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					                         A look at security
                     of Voice over IP protocols

                          Irene Gassko
                      Lucent Technologies
                        Bell Laboratories
                 Secure Technologies Department
            gassko@lucent.com           (978)960-5767



                                                    Lucent Technologies - Proprietary
27 September, 2000               1
                  Initial incentives

•   Features that customer demands
•   Money-making services
•   Market penetration
•   Cost savings

• Security is NOT on the list


                                       Lucent Technologies - Proprietary
    27 September, 2000         2
                         Lucent Technologies - Proprietary
27 September, 2000   3
Security and Reliability of
PSTN
          Old days                    Nowadays
•   Party lines                •   Privacy
•   Unreliable                 •   Reliability
•   Low quality                •   Quality of Service
•   In-band signaling          •   Out-of-band signaling
•   Vulnerable to attack       •   Hardened
•   Service theft              •   Multiple services

                                               Lucent Technologies - Proprietary
    27 September, 2000     4
                         1990
 1890




                                Lucent Technologies - Proprietary
27 September, 2000   5
                         Voice over IP

    back to Old            days               Nowadays

•   Party lines                        •   Privacy
•   Unreliable                         •   Reliability
•   Low quality                        •   Quality of Service
•   In-band signaling                  •   Out-of-band signaling
•   Add network                        •   Hardened
    vulnerabilities                    •   Multiple services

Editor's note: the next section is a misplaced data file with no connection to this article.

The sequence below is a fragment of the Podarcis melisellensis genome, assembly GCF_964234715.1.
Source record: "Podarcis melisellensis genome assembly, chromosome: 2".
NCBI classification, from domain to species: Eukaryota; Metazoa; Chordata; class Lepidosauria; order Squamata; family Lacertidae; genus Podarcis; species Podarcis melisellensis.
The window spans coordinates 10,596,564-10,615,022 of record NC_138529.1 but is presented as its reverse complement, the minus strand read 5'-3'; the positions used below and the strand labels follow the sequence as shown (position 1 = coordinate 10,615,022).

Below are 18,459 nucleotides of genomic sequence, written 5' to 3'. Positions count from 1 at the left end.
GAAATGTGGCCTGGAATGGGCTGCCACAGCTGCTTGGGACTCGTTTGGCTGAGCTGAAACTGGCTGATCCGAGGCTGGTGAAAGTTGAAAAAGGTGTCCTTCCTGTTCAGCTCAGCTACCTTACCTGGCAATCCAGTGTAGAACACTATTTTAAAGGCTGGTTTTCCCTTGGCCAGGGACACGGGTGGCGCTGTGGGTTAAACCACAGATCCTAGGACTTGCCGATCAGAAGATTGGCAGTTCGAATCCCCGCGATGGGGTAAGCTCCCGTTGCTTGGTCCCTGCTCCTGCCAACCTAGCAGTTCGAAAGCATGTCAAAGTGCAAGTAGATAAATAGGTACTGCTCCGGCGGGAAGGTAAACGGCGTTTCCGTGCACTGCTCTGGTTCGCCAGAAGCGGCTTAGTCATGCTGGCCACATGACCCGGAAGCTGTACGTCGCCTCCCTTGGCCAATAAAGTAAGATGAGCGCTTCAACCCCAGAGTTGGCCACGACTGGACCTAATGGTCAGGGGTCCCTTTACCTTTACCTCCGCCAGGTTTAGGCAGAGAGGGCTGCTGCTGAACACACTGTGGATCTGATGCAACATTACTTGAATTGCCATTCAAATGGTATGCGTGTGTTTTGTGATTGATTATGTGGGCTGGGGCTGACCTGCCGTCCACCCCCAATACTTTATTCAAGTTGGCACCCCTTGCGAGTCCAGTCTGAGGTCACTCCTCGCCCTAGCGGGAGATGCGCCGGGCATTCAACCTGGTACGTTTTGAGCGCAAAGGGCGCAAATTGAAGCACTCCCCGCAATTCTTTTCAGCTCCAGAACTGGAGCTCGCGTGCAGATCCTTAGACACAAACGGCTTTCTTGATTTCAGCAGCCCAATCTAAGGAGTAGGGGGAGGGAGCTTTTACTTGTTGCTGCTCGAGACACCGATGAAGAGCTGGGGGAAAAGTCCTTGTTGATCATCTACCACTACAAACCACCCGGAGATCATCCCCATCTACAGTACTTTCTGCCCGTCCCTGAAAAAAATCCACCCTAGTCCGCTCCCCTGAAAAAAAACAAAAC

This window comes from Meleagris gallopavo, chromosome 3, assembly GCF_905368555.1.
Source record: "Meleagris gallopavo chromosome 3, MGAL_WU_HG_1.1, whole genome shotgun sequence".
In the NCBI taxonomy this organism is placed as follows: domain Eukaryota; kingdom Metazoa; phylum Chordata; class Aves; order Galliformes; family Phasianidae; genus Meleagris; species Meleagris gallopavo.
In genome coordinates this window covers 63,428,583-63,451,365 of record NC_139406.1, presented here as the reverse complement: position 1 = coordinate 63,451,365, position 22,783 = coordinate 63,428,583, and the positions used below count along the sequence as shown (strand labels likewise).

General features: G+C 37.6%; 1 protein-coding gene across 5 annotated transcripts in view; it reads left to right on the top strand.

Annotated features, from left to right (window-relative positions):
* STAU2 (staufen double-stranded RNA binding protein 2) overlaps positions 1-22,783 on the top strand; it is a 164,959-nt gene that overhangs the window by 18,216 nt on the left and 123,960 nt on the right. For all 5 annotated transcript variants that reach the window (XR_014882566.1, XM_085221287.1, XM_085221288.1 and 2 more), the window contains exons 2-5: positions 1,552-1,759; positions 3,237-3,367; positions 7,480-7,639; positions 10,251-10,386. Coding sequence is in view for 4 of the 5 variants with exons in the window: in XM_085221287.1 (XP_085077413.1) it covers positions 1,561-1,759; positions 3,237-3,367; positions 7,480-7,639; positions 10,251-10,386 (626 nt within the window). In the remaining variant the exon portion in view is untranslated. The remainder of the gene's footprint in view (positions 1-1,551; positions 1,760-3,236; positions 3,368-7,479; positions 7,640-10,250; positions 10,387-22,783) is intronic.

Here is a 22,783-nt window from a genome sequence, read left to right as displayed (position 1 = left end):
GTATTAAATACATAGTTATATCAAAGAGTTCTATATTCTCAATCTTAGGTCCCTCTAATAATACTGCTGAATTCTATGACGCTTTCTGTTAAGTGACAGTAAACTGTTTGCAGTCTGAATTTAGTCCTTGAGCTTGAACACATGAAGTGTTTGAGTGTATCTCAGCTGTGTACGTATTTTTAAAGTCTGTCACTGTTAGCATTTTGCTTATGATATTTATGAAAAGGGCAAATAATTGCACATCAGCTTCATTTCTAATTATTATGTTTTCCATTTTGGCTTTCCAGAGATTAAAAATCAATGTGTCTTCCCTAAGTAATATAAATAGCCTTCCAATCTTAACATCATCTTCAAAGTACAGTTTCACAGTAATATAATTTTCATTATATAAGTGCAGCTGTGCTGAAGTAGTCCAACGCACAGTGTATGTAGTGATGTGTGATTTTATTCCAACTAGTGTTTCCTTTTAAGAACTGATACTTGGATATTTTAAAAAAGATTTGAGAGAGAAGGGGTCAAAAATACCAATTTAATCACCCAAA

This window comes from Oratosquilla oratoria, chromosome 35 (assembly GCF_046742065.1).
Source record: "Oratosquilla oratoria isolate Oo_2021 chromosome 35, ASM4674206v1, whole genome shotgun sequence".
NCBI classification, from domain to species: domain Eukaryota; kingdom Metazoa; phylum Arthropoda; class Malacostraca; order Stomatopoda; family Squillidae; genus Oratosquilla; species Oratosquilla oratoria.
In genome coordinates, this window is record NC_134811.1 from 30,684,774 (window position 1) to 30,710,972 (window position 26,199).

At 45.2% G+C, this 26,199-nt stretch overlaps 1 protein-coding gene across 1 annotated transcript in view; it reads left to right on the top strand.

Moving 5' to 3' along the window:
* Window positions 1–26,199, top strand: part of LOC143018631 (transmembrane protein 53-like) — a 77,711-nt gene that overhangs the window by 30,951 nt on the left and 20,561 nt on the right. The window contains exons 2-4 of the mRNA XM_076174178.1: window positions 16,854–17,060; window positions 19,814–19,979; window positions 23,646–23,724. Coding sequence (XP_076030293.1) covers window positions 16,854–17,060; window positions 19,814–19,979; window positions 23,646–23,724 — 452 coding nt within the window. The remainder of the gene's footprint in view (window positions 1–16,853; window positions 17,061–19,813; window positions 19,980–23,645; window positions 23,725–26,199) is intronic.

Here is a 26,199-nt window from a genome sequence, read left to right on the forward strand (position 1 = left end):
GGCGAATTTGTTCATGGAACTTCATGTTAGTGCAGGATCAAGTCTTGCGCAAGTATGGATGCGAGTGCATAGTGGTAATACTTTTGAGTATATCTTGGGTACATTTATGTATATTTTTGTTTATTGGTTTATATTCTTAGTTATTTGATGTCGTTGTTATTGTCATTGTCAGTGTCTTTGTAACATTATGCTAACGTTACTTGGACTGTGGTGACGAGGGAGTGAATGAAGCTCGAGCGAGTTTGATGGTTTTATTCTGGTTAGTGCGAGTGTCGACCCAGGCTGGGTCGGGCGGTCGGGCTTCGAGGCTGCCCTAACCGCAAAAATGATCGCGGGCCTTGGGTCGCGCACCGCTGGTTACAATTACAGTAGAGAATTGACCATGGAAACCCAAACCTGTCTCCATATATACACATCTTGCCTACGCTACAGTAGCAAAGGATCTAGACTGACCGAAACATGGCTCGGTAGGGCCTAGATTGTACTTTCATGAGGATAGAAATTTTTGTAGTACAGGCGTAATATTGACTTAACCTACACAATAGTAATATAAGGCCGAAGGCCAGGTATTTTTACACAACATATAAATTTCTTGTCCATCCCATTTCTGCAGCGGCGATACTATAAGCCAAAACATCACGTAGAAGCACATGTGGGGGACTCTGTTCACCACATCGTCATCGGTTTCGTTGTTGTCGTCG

Lucent Technologies - Proprietary
    27 September, 2000             6
                  Considerations

• Whom or what do we want to protect?
• What are the threats we want to protect
  against?
• What vulnerabilities are known and what are
  suggested fixes?
• Cost of security versus cost of vulnerability.
• System is as secure as its weakest link.
• Adding new applications or upgrading
  existing ones can break existing security.
                                      Lucent Technologies - Proprietary
  27 September, 2000        7
                 Breaking points

• Algorithms
• Protocols
   Impersonation, chosen protocol attack, connection
     hijacking, ...
• Implementations
   Buffer overflows, race conditions, power and timing
     analysis, ...
• Interactions of several products
   Example: Excel, IE and E-mail reader vulnerability
• How to ensure that all implementations are broken?
                                                 Lucent Technologies - Proprietary
  27 September, 2000          8
                  VoIP Standards

• ITU-T H.323 suite
• ETSI TIPHON
• IETF SIP
    also
•   MEGACO
•   IPSec
•   TLS
•   etc
                                   Lucent Technologies - Proprietary
    27 September, 2000      9
              H.323

• H.235 Security and encryption for H-Series
  (H.323 and other H.245-based) multimedia
  terminals:
• No privacy for control traffic
• No integrity protection for data streams
• Vulnerabilities in the protocols: Flooding,